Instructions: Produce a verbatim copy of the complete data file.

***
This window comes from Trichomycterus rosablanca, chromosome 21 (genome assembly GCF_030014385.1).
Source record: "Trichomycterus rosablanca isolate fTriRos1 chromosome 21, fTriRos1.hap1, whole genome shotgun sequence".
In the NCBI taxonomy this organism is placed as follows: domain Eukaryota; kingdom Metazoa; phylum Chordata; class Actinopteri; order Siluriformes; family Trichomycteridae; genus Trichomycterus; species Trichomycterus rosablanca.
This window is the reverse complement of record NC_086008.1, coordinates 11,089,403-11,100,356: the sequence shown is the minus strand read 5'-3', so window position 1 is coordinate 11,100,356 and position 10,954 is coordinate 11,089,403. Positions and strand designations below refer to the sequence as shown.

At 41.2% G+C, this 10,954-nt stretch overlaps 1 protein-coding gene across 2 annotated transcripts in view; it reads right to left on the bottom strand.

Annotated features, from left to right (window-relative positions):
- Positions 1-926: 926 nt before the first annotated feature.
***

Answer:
This window comes from Trichomycterus rosablanca, chromosome 21 (genome assembly GCF_030014385.1).
Source record: "Trichomycterus rosablanca isolate fTriRos1 chromosome 21, fTriRos1.hap1, whole genome shotgun sequence".
In the NCBI taxonomy this organism is placed as follows: domain Eukaryota; kingdom Metazoa; phylum Chordata; class Actinopteri; order Siluriformes; family Trichomycteridae; genus Trichomycterus; species Trichomycterus rosablanca.
This window is the reverse complement of record NC_086008.1, coordinates 11,089,403-11,100,356: the sequence shown is the minus strand read 5'-3', so window position 1 is coordinate 11,100,356 and position 10,954 is coordinate 11,089,403. Positions and strand designations below refer to the sequence as shown.

At 41.2% G+C, this 10,954-nt stretch overlaps 1 protein-coding gene across 2 annotated transcripts in view; it reads right to left on the bottom strand.

Annotated features, from left to right (window-relative positions):
- Positions 1-926: 926 nt before the first annotated feature.